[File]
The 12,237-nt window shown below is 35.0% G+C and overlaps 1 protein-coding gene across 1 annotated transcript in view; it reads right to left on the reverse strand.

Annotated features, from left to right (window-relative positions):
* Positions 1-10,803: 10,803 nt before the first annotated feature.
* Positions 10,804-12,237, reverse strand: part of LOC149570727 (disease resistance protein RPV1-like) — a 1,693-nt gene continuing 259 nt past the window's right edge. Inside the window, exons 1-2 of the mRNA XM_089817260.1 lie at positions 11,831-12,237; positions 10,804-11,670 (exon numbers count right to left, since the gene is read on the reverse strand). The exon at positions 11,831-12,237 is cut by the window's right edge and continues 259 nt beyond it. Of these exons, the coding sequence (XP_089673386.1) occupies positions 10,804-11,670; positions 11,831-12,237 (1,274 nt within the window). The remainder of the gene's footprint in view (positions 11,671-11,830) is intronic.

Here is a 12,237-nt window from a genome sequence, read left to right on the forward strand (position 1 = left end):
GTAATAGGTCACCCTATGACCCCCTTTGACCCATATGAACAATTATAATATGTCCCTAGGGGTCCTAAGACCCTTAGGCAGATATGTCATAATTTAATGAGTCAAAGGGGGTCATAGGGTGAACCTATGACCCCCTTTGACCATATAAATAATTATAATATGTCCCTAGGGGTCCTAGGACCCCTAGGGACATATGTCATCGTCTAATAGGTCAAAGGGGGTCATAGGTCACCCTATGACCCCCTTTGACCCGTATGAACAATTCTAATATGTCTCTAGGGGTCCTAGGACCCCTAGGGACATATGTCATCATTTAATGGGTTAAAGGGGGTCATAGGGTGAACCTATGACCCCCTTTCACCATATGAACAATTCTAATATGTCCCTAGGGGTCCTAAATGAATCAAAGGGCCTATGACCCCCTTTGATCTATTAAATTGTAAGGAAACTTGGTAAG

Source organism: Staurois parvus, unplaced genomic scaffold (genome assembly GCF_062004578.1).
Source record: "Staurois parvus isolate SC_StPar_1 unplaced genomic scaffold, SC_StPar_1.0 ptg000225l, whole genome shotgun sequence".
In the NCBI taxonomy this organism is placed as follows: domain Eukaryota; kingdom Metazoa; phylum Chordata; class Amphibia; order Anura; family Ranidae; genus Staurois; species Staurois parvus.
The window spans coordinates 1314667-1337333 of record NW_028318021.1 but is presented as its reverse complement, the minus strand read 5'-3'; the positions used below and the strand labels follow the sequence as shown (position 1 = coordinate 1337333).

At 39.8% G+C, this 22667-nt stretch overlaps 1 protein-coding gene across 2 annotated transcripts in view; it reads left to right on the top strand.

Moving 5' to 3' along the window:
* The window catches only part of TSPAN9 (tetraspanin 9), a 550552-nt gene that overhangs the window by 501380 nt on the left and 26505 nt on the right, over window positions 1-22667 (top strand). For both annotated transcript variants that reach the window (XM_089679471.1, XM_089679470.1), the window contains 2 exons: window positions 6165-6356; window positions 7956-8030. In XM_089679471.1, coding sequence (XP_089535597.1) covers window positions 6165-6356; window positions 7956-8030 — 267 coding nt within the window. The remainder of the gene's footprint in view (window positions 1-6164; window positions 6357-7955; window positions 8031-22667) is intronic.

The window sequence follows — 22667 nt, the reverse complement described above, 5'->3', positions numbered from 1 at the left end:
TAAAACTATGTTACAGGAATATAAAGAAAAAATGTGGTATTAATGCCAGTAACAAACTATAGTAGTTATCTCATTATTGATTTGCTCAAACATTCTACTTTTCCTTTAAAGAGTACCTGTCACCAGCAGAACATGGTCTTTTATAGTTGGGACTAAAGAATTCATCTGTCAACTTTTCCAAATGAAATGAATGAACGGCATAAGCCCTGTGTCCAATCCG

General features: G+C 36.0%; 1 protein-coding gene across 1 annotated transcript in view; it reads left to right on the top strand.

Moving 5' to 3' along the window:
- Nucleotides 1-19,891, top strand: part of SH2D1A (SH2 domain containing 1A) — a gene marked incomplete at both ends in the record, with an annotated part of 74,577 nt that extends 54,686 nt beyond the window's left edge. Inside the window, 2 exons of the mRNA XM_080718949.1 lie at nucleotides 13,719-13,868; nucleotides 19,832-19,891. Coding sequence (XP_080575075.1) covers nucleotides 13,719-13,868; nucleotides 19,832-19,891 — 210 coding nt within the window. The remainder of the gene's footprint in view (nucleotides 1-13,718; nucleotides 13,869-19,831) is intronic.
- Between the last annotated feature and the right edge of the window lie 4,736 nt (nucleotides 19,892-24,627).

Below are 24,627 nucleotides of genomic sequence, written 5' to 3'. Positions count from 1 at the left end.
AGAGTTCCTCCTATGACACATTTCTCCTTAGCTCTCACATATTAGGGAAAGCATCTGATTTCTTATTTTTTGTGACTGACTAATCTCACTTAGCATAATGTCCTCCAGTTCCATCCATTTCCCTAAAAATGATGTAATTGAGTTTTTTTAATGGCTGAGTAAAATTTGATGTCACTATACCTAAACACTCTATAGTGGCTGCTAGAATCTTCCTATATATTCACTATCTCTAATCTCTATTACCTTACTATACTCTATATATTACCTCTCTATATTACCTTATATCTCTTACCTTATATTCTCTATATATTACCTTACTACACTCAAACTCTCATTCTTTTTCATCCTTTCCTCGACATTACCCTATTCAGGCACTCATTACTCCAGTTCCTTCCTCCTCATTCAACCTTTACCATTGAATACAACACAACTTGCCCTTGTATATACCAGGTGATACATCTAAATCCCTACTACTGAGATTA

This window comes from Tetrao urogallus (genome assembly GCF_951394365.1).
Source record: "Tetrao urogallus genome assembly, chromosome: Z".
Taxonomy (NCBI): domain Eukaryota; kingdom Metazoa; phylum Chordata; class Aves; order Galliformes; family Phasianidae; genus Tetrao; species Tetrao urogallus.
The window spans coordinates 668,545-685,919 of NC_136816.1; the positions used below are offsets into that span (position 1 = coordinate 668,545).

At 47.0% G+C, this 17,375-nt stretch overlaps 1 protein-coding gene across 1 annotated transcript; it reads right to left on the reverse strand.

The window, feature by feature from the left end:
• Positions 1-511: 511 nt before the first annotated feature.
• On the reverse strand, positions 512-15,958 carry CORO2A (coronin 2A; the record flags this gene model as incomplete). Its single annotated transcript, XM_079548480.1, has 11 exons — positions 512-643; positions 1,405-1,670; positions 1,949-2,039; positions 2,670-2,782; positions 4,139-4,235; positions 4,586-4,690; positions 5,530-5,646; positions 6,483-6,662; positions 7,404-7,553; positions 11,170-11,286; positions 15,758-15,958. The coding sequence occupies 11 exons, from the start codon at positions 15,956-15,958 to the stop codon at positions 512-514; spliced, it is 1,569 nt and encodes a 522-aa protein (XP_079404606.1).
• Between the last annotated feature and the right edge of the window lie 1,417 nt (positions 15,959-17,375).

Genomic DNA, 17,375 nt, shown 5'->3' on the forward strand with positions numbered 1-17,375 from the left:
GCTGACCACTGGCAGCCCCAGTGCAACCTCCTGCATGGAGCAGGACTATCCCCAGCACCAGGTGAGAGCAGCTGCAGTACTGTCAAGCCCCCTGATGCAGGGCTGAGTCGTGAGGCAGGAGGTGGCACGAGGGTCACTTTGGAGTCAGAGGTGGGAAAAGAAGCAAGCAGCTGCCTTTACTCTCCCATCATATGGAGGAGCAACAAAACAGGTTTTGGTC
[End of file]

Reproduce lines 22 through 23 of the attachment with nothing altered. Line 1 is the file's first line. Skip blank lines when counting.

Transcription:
This window comes from Tetrao urogallus (genome assembly GCF_951394365.1).
Source record: "Tetrao urogallus genome assembly, chromosome: Z".